The best way to save the planet isn’t necessarily to recycle – it’s to step into the voting booth.
That’s according to renowned science educator Bill Nye, the broadcaster’s “The Science Guy,” who spoke at Aspen Ideas Festival in Aspen, Colorado, last week. “For sure, recycle bottles, don’t throw away plastic [and] compost your compostables… Start there,” said Nye.[But] If you want to do one thing about climate change: Vote. “
“And, if you’re a kid and you can’t vote yet, make sure your parents do,” added Nye, 66. “Handle them.”
Nye said just a few hours after US Supreme Court issues landmark new ruling that limits the Environmental Protection Agency’s power to regulate greenhouse gas emissions from U.S. power plants. President Biden called ruling, which is expected to make it more difficult for the US to cut carbon emissions, a “devastating decision.”
Nye called the mostly conservative Supreme Court “a controversial group,” and described the ruling as an act of “human negligence.” He noted that the ruling places a greater burden on the US Congress and state legislatures to pass stronger legislation aimed at protecting the environment – however, in some cases, enforce those laws can be complicated.
“What we have to do is pass better laws,” Nye said. “The Supreme Court does what the law says, so we just need to pass legislation that’s more direct, more specific, in everyone’s best interest.”
Nye points to the rules to be attached fees or taxes on carbon emissions as an example of legislation that can accelerate climate change, because affecting the wallets of both individuals and corporations can help curb the kind of behavior that leads to the exorbitant use of carbon.
“Take into account the environment [when voting]”, he say.” Don’t just vote for, with respect, stupid stuff. Vote for better legislation to control climate change. “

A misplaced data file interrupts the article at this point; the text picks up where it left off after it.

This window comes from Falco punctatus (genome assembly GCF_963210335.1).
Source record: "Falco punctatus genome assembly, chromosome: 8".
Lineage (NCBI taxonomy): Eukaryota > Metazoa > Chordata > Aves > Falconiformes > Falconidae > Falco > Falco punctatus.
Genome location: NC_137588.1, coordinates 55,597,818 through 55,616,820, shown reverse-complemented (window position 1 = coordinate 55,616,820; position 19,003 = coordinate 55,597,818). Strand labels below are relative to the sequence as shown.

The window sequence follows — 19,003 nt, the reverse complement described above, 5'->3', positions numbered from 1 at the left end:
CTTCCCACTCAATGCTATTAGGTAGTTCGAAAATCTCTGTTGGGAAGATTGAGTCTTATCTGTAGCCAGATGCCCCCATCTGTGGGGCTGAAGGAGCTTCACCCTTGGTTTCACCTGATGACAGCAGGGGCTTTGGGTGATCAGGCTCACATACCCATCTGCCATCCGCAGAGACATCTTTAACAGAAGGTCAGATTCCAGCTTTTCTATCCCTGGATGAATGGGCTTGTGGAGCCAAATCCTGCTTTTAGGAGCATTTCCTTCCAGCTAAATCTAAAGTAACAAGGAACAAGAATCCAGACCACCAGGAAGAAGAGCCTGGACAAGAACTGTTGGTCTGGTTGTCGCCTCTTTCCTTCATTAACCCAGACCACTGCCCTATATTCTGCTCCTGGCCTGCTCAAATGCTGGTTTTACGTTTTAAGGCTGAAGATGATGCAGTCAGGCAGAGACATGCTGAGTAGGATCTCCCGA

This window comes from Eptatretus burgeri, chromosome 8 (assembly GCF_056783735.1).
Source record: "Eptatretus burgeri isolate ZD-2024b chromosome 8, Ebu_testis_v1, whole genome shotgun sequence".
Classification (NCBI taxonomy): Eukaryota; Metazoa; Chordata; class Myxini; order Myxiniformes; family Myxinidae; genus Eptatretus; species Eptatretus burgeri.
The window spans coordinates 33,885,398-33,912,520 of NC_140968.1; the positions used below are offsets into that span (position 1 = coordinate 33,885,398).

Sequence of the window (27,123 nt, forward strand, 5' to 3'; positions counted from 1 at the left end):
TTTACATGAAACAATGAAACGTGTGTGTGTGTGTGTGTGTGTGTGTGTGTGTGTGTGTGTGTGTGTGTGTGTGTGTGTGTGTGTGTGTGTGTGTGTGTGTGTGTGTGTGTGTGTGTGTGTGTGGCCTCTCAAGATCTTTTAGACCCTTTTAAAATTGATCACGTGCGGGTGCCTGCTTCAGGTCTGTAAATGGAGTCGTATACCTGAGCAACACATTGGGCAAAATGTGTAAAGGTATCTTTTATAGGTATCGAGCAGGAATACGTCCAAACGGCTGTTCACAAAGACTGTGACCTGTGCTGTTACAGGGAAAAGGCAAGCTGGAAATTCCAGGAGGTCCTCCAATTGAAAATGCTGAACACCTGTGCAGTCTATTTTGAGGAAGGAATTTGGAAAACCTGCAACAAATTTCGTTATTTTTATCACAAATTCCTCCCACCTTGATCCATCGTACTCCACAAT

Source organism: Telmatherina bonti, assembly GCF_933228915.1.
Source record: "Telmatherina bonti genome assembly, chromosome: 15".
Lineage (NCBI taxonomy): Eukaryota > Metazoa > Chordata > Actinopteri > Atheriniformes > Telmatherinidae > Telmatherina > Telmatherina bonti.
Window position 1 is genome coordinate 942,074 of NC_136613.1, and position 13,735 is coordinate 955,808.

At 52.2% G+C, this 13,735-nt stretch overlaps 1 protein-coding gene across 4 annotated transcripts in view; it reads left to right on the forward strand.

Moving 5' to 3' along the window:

Nye warns the consequences of inaction can be severe – from stronger storm system other damaging natural disasters. It’s also the subject of his upcoming streaming video series, “The End Is Nye,” which premieres on Peacock next month. It will address the hypothetical breakdown of various natural disasters, and explore potential mitigation or preparedness options.
In Aspen, Nye says the best solution to increasingly powerful storms is to reduce global greenhouse gas emissions.
“What you’re going to do is reduce greenhouse gas emissions, so the world doesn’t warm up as fast,” he said. “The problem is that the ocean is warming and then all the energy stored in the ocean leads to [increased convection] and these great hurricanes. “
Nye also quoted research shows that offshore wind turbines can actually slow down hurricanes – similar to a speeding storm, although more financially expensive. “You take energy from the wind and put it into electricity. It would be great, but it would be a huge investment… It’s a compelling idea,” he said.
And just in case you think it’s not your responsibility to tackle climate change, Nye notes that everyday humans have often helped create this problem: With the global population on the rise towards 8 billion peopleup from just 3 billion when Nye was a kid in the 1960s, the science educator said, “we’re having a huge impact on the world.”
“That’s the big message,” Nye said. “Humans are now in charge of the whole thing. So we have to account for the entire planet all the time.”
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